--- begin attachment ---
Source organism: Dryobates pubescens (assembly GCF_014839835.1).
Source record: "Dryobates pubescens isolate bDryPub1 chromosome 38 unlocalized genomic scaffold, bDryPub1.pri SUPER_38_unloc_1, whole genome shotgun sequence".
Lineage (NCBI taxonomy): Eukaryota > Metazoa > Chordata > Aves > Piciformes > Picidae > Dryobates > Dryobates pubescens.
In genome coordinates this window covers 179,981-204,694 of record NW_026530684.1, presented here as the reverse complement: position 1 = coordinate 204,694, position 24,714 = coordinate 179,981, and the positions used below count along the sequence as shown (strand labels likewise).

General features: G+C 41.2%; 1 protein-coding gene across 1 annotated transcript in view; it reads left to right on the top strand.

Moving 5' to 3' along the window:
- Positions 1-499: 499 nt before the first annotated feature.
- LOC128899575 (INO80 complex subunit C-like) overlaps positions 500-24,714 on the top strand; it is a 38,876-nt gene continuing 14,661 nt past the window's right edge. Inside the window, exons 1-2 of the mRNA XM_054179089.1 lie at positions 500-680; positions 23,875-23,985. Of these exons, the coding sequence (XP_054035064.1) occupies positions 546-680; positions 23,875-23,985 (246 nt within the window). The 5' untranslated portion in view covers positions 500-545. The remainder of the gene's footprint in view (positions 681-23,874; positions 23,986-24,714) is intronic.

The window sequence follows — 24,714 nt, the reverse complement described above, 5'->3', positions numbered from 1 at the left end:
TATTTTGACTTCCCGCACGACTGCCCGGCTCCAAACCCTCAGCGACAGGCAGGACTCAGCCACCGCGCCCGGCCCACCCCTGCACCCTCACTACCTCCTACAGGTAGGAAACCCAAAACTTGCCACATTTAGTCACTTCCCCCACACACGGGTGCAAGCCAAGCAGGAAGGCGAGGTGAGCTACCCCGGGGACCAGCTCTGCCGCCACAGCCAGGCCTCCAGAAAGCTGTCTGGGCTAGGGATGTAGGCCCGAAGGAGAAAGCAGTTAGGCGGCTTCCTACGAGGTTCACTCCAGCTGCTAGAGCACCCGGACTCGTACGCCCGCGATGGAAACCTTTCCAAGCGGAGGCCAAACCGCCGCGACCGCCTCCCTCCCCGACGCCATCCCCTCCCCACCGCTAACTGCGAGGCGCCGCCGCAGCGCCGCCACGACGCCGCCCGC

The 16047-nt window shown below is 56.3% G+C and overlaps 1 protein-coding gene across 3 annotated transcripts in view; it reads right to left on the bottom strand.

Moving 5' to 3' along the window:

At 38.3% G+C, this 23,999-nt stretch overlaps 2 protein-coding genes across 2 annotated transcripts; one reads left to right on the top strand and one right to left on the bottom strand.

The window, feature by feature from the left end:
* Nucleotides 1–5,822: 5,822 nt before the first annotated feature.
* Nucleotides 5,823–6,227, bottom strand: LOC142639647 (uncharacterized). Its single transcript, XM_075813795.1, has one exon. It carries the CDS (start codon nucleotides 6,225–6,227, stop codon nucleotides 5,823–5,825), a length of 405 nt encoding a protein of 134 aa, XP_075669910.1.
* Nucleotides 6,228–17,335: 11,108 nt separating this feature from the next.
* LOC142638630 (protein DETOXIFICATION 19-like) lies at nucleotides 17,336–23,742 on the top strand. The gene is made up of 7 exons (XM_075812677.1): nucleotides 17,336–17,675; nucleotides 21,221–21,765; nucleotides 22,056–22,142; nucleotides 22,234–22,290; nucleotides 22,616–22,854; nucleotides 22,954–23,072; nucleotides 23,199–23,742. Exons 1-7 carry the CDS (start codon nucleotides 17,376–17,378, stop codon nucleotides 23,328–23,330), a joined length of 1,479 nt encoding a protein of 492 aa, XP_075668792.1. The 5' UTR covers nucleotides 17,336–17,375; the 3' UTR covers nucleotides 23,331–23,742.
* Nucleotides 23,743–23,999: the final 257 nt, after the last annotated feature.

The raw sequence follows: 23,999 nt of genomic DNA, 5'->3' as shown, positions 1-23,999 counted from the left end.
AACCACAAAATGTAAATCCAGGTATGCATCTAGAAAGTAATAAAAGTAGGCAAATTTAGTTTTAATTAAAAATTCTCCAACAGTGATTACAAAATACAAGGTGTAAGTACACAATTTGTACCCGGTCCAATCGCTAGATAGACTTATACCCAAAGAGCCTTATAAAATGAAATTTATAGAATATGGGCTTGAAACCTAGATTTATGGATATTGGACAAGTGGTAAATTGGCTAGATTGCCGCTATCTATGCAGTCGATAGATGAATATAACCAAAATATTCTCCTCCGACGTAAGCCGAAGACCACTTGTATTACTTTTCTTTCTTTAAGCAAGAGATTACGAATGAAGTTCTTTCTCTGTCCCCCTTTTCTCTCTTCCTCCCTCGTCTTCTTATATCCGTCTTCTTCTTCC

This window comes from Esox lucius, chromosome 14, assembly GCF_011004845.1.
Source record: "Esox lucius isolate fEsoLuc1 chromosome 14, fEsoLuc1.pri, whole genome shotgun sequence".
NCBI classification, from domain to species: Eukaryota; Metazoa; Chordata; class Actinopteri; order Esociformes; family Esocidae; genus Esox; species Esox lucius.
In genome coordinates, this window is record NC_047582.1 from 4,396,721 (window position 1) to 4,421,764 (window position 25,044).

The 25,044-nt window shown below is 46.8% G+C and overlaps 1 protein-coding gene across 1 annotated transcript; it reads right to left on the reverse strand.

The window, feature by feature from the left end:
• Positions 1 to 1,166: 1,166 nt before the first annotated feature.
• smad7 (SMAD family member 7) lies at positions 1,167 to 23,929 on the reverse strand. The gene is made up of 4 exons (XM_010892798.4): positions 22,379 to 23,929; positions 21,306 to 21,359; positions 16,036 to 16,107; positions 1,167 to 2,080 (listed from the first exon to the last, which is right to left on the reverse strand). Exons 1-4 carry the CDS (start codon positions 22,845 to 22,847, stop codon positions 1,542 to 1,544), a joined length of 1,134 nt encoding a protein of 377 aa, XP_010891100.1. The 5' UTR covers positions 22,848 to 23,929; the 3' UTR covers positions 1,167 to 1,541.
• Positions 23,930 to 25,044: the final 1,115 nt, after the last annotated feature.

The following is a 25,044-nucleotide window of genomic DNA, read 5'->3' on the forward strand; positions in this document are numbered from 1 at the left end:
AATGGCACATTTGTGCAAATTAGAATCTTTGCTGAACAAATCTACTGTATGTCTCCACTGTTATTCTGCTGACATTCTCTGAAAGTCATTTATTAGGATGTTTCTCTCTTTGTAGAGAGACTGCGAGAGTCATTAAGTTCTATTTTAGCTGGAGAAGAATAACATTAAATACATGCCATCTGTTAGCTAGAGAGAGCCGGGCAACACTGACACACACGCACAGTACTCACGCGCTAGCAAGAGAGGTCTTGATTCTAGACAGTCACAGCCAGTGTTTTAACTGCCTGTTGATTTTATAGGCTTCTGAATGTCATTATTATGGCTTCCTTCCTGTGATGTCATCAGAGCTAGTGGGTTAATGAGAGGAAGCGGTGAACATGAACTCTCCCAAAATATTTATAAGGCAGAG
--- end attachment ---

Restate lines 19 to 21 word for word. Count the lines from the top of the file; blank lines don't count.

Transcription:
* Nucleotides 23,743–23,999: the final 257 nt, after the last annotated feature.

The raw sequence follows: 23,999 nt of genomic DNA, 5'->3' as shown, positions 1-23,999 counted from the left end.
AACCACAAAATGTAAATCCAGGTATGCATCTAGAAAGTAATAAAAGTAGGCAAATTTAGTTTTAATTAAAAATTCTCCAACAGTGATTACAAAATACAAGGTGTAAGTACACAATTTGTACCCGGTCCAATCGCTAGATAGACTTATACCCAAAGAGCCTTATAAAATGAAATTTATAGAATATGGGCTTGAAACCTAGATTTATGGATATTGGACAAGTGGTAAATTGGCTAGATTGCCGCTATCTATGCAGTCGATAGATGAATATAACCAAAATATTCTCCTCCGACGTAAGCCGAAGACCACTTGTATTACTTTTCTTTCTTTAAGCAAGAGATTACGAATGAAGTTCTTTCTCTGTCCCCCTTTTCTCTCTTCCTCCCTCGTCTTCTTATATCCGTCTTCTTCTTCC